More evidence of the changing face of gun ownership was presented this week–from the unlikeliest of sources.
Comedian and actress Sherri Shepherd appeared on “The View” this Tuesday as a guest co-host. During one segment, she described her recent decision to become a new gun owner to a skeptical panel. Shepherd described her feelings during the early stages of the pandemic and summer’s civil unrest as the impetus for her decision.
“Yes, I did. I bought a 9mm gun,” Shepherd said. “During the quarantine, I felt really helpless. I’d get these little alerts in my neighborhood app about ‘it’s going to be a march through the neighborhood,’ and I started feeling like, ‘How am I going to protect my son if something happens?'”
MORE BLACK WOMEN PURCHASING GUNS? With the number of female gun owners on the rise — especially Black women — the co-hosts discuss why and @sherrieshepherd shares why she became a gun owner. https://t.co/Gqk9PM7dM1 pic.twitter.com/4xFLwODzAn
— The View (@TheView) October 13, 2021
Shepherd describes an experience familiar to many who decided to become first-time gun owners in 2020. Uncertainty surrounding the pandemic and anxiety over racial tensions were some of the most commonly espoused reasons for the record surge in new gun sales in 2020. Her experience also aligns with reports of significant increases in first-time ownership among women in particular, a demographic historically underrepresented in gun ownership statistics.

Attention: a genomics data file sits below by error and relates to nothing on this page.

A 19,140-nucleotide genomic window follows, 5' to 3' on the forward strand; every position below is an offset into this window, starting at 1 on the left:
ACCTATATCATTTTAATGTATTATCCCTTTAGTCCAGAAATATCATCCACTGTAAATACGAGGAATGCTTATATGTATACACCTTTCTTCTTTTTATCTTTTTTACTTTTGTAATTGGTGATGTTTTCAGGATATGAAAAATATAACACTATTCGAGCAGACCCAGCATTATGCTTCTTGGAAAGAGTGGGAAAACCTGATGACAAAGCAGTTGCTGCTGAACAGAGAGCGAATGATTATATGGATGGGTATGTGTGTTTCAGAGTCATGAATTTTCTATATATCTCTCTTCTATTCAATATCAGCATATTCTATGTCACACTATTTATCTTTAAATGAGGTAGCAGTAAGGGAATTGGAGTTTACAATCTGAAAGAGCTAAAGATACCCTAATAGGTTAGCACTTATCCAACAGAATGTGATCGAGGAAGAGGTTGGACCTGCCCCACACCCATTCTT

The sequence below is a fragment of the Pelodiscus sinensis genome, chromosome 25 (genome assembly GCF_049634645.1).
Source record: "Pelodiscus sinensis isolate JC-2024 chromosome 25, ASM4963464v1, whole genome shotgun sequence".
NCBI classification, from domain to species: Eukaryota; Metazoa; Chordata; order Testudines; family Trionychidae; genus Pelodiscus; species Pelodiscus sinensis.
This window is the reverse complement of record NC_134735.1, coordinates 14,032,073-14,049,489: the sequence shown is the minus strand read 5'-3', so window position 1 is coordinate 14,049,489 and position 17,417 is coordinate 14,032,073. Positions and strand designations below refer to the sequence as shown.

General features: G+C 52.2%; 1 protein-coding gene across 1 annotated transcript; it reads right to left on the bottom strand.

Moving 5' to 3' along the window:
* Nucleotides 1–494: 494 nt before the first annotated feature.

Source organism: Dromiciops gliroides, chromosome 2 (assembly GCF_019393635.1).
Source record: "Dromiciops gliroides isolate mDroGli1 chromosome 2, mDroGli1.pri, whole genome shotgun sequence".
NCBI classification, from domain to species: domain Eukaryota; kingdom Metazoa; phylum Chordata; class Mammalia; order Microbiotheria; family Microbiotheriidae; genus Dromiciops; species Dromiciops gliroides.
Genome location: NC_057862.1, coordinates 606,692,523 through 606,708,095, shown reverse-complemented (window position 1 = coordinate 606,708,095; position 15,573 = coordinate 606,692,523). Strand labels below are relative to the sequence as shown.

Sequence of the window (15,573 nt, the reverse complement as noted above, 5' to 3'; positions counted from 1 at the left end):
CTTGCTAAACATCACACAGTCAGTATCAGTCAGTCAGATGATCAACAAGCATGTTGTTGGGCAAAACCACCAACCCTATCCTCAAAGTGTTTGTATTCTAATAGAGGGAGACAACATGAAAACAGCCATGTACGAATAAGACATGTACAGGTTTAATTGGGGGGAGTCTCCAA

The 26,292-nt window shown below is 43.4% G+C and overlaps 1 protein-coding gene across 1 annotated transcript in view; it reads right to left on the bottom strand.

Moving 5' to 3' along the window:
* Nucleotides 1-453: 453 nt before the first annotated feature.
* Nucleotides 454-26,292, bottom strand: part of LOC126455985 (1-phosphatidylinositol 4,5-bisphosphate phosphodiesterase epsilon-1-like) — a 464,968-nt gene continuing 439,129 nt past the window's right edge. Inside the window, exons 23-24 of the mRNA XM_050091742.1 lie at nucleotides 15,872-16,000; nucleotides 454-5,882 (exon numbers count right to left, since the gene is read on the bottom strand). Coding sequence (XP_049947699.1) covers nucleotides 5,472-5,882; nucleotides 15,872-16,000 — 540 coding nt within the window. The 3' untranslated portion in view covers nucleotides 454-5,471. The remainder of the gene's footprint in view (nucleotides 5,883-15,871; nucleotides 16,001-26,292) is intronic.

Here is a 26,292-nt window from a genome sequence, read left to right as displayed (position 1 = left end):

Shepherd said she got some of her friends together to go to the gun store to purchase her first gun. She said she went to one of two black-owned gun stores in California,
“I felt very empowered when I bought this gun,” Shepherd said. “I took lessons, I took the test, I go to the range with my girlfriends like every other week, and it just makes me feel like at least if something happens, I can protect my child.”
However, the other women on the show remained skeptical. Joy Behar argued more Black Americans owning guns would lead to more gun-control laws but also expressed support for those laws. Sunny Hostin said many of her black friends had also recently decided to purchase firearms, but that her experience as a federal prosecutor led her to believe people who own guns are more likely to kill themselves or others.
“I still believe that in this country, our readiness to sort of allow arms to be purchased at will and fired at will has led to violence and hatred becoming a really popular pastime in this country,” Hostin said.
Shepherd, however, remained confident in her decision.
“I hear what you’re saying, but I’m saying as a single woman, the helplessness I felt, and when I looked at my son, he looked at me like, ‘Mom, I’m scared,'” she said. “Physically, I’m not able to combat. I take self-defense lessons to protect my home.”